Attic Thermal Insulation

The attic accounts for a large percentage of a house’s heat loss and heat gain. Attic insulation reduces heat loss in the cold months, and prevents heat build up in hotter months, making it a priority for insulation. In new construction, insulation levels for the attic are higher than all other areas. In an old home, the attic is the first place for insulation upgrades. The attic is comparatively easy to insulate since it usually presents no space constraint, making it easy to add a lot of insulation.


Critical to a healthy attic is good ventilation, with airflow circulating into and out of the attic. Circulation helps stabilize the attic temperature and remove moisture. Ideal ventilation has vent openings low on the roof and vents high on the roof to create draft. Air will flow naturally in the low openings and out the high openings. This is usually accomplished with soffit vents at the eaves and roof top vents (mushroom vents) on top of the roof. There are many other possibilities as well.

Many homes in which the insulation has been upgraded does not have appropriate ventilation either because the insulation contractor did not add vents when insulating or because insulation now covers the soffit vents, restricting the air flow. To solve this problem, baffles can be added to create an air channel past the insulation at the soffit. Air can then flow freely into the attic and then out the vents on the roof top. If additional roof top vents are needed, it is a very easy and inexpensive upgrade.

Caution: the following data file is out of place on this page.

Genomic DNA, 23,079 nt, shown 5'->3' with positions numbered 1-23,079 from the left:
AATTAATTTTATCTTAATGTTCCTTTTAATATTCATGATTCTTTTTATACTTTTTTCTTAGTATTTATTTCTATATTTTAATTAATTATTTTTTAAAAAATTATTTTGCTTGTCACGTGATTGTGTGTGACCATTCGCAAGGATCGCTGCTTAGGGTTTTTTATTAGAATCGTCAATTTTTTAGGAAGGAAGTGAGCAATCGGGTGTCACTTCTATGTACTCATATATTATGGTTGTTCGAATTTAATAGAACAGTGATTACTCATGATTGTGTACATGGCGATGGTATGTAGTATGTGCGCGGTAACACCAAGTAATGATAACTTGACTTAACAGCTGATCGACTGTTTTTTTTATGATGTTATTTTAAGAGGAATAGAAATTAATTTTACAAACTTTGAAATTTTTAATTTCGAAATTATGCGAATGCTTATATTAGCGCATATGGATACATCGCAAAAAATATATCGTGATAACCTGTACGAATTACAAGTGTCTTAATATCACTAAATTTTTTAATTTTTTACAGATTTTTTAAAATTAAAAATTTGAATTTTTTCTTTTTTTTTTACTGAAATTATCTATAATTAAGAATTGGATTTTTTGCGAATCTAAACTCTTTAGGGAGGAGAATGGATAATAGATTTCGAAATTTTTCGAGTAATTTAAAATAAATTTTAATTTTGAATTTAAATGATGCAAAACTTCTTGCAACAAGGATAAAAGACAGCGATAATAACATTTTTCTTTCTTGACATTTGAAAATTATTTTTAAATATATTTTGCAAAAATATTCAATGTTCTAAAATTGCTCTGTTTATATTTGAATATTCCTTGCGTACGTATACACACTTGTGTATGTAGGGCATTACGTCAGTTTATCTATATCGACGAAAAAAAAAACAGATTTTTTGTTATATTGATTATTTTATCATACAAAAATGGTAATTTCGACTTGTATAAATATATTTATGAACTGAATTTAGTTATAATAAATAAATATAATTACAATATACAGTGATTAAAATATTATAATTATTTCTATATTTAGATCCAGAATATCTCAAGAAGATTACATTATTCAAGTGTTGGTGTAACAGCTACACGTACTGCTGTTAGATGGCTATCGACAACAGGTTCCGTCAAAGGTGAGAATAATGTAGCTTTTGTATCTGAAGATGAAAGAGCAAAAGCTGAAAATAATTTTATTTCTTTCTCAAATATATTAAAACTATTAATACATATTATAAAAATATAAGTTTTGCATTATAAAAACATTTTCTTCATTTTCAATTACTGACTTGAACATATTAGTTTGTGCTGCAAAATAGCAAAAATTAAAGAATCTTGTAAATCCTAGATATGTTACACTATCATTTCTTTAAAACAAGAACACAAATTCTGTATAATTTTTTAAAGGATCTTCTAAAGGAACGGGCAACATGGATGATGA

Air Leakage

The thought behind current building science recognizes that while attic ventilation is important, equally important is sealing air leaks from the rest of the house to the attic, especially in cold climates. In a typical home, recessed light fixtures, bathroom vents, plumbing stacks, chimneys and wall cavities present numerous potential air leakage paths to the attic. Air leakage from the house causes many problems including condensation, rot, mildew and in cold climates – ice dams.

Ducting that runs through the attic should be well sealed and properly insulated. There is no point heating and cooling your attic.

Do Not Disturb the Insulation

It’s best not to disturb the insulation in the attic. Some attics have vermiculite insulation. Most vermiculite insulation contains small amounts of asbestos. Disturbing the insulation can cause a cloud of asbestos, a substance it is best to avoid or to which exposure should be limited. In some cases, the vermiculite lies under a layer of a different type of insulation. Visually, it may look like you have ten inches of fiberglass when, in fact, you may actually have four inches of vermiculite and six inches of fiberglass. If you have to disturb the insulation, check what kind of insulation you have first and take appropriate precautions. A standard dust mask is not good enough for asbestos.

Upgrading Attic Insulation

If you are upgrading your attic insulation, make sure you hire a contractor who is knowledgeable about the techniques and codes for your area. Good contractors will asses the insulation type and condition, as well as air leakage from the house and ventilation.

Source: Pillar To Post Information Series